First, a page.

Main points of discussion:

    [Vidya]: is the Km known by three entities? Can the AR in the path see the Km?

    [Suresh]: no, the AR does not have the private key of the MN to decrypt Km

    [Vidya]: isn't the Km encrypted with the Ks and sent to the MN in the LBA?

    [Suresh]: No because there is the MN public key is also used

    [Hesham]: No additional IPR?

    [Suresh]: Correct

    [Hesham]: it would be a lot simpler in the operation if the communication is done between MN and MAP.

    [Suresh]: right

    [Hesham]: did you consider bootstrapping IPsec with the key MN and MAP exchanged? You could negotiate an algorithm in the exchange

    [Suresh]: No, we didn't. But it could be possible, and would consider it

    [Gabriel]: please, send further comments on the list. Question to WG: Is this WG interested in solving this problem?

    [Hesham]: Does not have a technical problem with the I-D. The problem with HMIPv6 has been the fact that a PKI is needed within the scope of the roaming operators. However with this solution, the need for PKI is eliminated.


    3. A scheme for MN-MAP Security in HMIPv6 (Jianying Zhou)



    Solution based on public keys. Security MN-MAP is needed for securing LBU and avoiding redirect attacks. Two modes: authentication mode and authorization mode (only authorized users can use MAP)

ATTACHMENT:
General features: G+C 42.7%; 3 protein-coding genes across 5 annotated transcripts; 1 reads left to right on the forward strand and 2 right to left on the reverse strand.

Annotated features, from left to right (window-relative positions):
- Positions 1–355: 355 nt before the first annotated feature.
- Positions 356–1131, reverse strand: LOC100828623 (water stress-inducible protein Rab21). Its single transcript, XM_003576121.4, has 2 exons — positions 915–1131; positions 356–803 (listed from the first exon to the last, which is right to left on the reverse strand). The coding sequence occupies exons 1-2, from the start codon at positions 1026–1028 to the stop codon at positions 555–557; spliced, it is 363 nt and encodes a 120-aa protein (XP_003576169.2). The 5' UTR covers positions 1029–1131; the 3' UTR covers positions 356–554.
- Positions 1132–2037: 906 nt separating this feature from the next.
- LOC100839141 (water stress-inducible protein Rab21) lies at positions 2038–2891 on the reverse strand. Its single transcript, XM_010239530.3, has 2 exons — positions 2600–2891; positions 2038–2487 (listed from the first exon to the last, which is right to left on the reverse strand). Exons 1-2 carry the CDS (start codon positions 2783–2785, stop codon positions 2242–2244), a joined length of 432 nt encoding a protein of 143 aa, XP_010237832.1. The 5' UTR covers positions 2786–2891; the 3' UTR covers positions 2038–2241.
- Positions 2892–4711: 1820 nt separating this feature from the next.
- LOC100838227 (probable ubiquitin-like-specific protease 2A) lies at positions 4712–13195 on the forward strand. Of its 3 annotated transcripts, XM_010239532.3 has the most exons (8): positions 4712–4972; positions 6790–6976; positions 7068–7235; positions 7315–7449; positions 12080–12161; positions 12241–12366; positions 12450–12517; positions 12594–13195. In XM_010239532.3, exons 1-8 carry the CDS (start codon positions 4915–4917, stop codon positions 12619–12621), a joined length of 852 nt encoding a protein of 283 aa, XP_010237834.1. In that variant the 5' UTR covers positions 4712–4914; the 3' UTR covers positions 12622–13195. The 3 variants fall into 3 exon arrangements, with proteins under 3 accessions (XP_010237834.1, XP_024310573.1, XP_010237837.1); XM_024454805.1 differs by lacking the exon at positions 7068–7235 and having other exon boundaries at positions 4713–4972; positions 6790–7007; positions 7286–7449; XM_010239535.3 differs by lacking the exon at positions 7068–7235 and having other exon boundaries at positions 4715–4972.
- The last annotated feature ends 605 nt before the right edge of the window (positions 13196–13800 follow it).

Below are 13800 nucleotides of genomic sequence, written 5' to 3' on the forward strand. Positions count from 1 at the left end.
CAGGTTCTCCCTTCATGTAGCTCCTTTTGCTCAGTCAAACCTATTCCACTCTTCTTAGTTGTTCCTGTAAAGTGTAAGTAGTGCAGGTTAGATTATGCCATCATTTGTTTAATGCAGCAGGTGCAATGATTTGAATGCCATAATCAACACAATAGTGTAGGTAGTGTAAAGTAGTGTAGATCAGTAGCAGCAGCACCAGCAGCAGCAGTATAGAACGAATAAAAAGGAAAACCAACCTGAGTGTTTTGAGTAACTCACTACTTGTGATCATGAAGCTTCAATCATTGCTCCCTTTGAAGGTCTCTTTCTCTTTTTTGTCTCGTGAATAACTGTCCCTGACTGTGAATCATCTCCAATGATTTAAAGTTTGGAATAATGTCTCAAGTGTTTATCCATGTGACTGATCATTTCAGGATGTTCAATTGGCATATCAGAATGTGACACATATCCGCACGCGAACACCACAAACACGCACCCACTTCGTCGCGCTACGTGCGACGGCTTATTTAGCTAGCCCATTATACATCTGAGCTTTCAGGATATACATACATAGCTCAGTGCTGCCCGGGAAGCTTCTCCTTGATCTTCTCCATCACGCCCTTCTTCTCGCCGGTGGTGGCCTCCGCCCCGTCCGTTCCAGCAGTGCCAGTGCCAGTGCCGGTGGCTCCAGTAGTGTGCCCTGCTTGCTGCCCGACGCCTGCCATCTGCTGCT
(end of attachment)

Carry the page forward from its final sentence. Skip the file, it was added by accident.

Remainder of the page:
Main points of discussion:

    [Hesham]: redirect attack is a known attack for MIP6 and HMIP6. It has not been a requirement so far to fix it. We decided to not fix that problem so you don't have to fix it. Also the authenticated MN can perform a redirect attack. So authentication does not fix that problem.

    [Hesham]: why do you send HoA in LBU?

    [Jianying]: optional, to make the protocol consistent with the next mode of operation that addresses also authorization

    [Hesham]: it's not needed and it does not do anything and the MAP cannot verify anything based on the HoA

    [Jari]: concerning redirect attacks, in MIP6 you have a business relationship with MN that is stronger. You can go back and send the police or whatever. I'm not sure if we can skip that check here. I think we do need protection for this attack in HMIP

    [Gabriel]: I think it is part of problem statement discussion. It's not relevant to this presentation. Perhaps we need to do a problem statement on HMIPv6 security since the problem does not seem clear to everybody 

    [Hesham]: I never believed in the police scenario. I'm just trying to say that even an authenticated MN can flood another MN

    [Vidya]: agrees with Hesham that redirect attacks can take place also with authenticated BUsDoes not agree with Hesham that it does not need to be addressed. Suggests continuing discussion on mailing list.

    4. Handover Keys using AAA (Vidya Narayanan)



    - no a lot of changes from last time in the basic protocol: a couple of open issues that we have solved in the draft but not discussed in the list

    - objective: getting a key between MN and AR, assuming thatMN and AAA server share a HMK, and that there is a security association between AR and AAA (via AAA protocol)

    - changes from 00

          - moved from UDP to MH to reuse mobility options

          - AR does a CoA validation to bind the CoA to the key

                       - the validation is to verify if anybody else is using that address


    Main points of discussion:

    [James]: you are using ND to find out if a CoA is valid. Don't you need SEND to verify if the CoA is used?